Op-Ed: After a public death, the struggle to create a new family
I wore a dead woman’s sweater once. It was black and oversized, with a huge belt and zebra stirrup pants. I didn’t think of the dead woman as being the zebra-pant type. But I never met her; I just married her husband.
The first time I ventured into the master bedroom closet, her clothes were still hanging there, like she’d be back any minute to put them on. I couldn’t help but touch the frayed collar of her bathrobe, the bottom of its sleeves stained like they had gotten splashed while doing dishes. I paused to look at the black sweater with dust on its shoulders. I had no intention of wearing it.
But one day, when the L.A. air was particularly autumnal, I walked down Montana Avenue in the stolen sweater. It was both too big and too small on me, but only I seemed aware of this fact.
It hadn’t occurred to me that my husband’s dead wife would still be in the very fabric of the house, but why shouldn’t she be? After all, the photos of her were still in the den: the one I’d seen on the cover of People magazine, her arms wrapped around the family’s golden retriever. Snapshots from vacations in Martha’s Vineyard, she and my husband posing alongside the daughter they’d lost, and the son who’d survived but was still too traumatized to sleep in his own bed.
I carefully placed the hair back on the sweater and put it back where I’d found it.
My husband’s first wife was Elizabeth Glaser. She died of complications from AIDS a few months before I met Paul. The Glasers’ story was headline news: In 1981, Elizabeth received a blood transfusion while giving birth to their daughter, Ariel, and was infected with HIV. She unknowingly passed the virus on to Ariel, and later to their son, Jake. Ariel died at age 7. Jake was 10 when I came into the picture, and there was tremendous fear around his future. Paul was the only family member who had not contracted HIV.
“You certainly have big shoes to fill,” one of Elizabeth’s friends said to me at the first dinner party I hosted at what was now our house. I was a studio film executive and was rarely at a loss for words. That night, I could find none. Maybe that was why I walked a mile, or a few blocks at least, in her sweater — because I couldn’t fill her shoes. Maybe I was trying to understand her and the Other Glaser Family.
Paul wanted to have a child right away. Like so many women, I thought I could heal my partner. What better way to do it than create a new family? We leapt into the future, hoping healing would follow.
I adopted Jake when I was pregnant with Zoe. He was an HIV-positive boy who had lost his sister and mother and was acting out. He rebelled against taking his meds, hiding them, flushing them down the toilet. The day of the adoption, we went downtown to the family court with the crowds and the heat and plastic chairs and waited for a judge to make it official. There was a boy holding a balloon that said “Congratulations” sitting next to a woman I assumed was his adoptive mother, a stuffed animal tucked under his arm. He was beaming, as if saying, “I can’t believe how lucky I am.” I was moved by the largeness of spirit, how every adoption is a selfless choice. I caught Jake’s eye and knew he had been looking at the boy. Did he see what I saw? I imagine he had a riot of conflicting emotions, guilt among them.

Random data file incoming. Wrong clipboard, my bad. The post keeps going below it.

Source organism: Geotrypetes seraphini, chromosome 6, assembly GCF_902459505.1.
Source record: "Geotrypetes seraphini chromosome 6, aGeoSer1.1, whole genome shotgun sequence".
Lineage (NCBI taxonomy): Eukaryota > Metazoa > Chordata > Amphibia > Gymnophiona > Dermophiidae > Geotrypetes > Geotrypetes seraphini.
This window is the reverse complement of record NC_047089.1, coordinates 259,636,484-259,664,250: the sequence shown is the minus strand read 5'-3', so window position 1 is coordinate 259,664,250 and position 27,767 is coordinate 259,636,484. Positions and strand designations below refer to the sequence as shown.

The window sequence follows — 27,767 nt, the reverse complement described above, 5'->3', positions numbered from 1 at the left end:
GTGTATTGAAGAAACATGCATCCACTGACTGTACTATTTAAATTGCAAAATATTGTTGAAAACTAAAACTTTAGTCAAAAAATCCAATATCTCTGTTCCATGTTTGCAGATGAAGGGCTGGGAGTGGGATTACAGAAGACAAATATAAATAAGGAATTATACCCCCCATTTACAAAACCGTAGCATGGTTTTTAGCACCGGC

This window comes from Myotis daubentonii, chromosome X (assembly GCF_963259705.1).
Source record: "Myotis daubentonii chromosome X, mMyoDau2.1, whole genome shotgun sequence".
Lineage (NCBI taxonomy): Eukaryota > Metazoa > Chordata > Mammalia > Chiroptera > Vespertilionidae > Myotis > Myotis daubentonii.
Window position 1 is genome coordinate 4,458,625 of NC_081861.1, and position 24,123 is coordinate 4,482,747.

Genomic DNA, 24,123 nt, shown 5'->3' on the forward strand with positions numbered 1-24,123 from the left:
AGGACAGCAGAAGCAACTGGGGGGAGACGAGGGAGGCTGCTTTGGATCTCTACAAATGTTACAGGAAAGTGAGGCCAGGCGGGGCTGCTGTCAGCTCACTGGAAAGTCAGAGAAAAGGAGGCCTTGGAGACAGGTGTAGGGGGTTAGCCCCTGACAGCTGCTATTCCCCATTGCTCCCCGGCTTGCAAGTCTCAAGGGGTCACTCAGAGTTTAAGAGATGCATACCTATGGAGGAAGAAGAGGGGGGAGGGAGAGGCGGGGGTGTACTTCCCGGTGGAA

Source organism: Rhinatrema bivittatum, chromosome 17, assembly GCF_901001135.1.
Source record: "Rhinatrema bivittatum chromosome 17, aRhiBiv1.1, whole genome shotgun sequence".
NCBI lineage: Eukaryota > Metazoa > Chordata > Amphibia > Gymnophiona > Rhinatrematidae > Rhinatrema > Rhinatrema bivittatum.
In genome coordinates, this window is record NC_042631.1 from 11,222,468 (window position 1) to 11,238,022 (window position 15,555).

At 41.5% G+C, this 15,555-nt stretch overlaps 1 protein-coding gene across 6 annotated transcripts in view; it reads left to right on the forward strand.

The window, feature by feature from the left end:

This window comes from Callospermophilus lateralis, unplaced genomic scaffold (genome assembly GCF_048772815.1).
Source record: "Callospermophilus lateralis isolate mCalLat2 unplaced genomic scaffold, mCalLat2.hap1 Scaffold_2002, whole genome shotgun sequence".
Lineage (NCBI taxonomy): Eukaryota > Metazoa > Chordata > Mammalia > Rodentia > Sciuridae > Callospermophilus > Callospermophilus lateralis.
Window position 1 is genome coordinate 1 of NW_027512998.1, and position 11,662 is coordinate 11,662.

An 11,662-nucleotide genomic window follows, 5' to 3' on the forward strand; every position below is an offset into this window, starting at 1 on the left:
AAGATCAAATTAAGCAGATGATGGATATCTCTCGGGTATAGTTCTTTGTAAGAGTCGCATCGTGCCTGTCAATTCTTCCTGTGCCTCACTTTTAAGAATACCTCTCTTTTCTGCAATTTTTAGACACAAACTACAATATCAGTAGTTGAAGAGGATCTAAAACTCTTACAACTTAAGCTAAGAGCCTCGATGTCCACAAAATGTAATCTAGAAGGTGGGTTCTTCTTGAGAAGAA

My daughter says she doesn’t remember sitting down to discuss what, exactly, happened to Elizabeth and Ariel, or why her dad and brother would go up onstage at Pediatric AIDS Foundation events, but nobody ever mentioned her or me. I understood intellectually the Foundation needed to freeze the Glaser family in time, and having Zoe and me in the picture was off-brand. Yet it was painful knowing that my daughter felt the division both within our family and outside of it. Zoe both wanted to be part of the Other Glasers and didn’t. She was jealous of the attention Jake got but didn’t want to get attention for those same reasons.
This much I know: A daughter cannot replace a daughter. The symmetry of Zoe and Ariel is apparent. Both resembled their father, with blueberry eyes and dark hair. Paul couldn’t discuss Ariel or my fears that he might not be able to get close to our daughter because of his history. Would it have been easier if Zoe were a boy?
When our marriage fell apart, it was no surprise how the lines divided: me and Zoe, Paul and Jake.
In families, many of us bring shadows with us, emotional baggage, from divorce or death, or simply from the disparity between what we’d like our relationships to be versus what they actually are. Like with paint, trying too hard to blend it only makes things muddy. I could walk a few blocks in Elizabeth’s sweater, but couldn’t change how Paul or Jake’s history shaped the history we were building together.
I realize now Paul and Jake hadn’t even begun to grieve; I realize now that you cannot heal what is not yours to heal. But in fits and starts, we felt our way to peace.
Recently, I was at Jake’s apartment, introducing him to my boyfriend, the first man I’ve lived with since Paul. Jake was wryly recounting some difficult times from his youth, then turned to us: “Nobody can understand what we went through in our family,” he said. It takes a minute, but I smile to myself. “Our family.” We’d all lived with different shadows, yet what we went through separately helped define us as a family — not as Big, nor Happy, but One.
Tracy Barone is the author of “Happy Family.”
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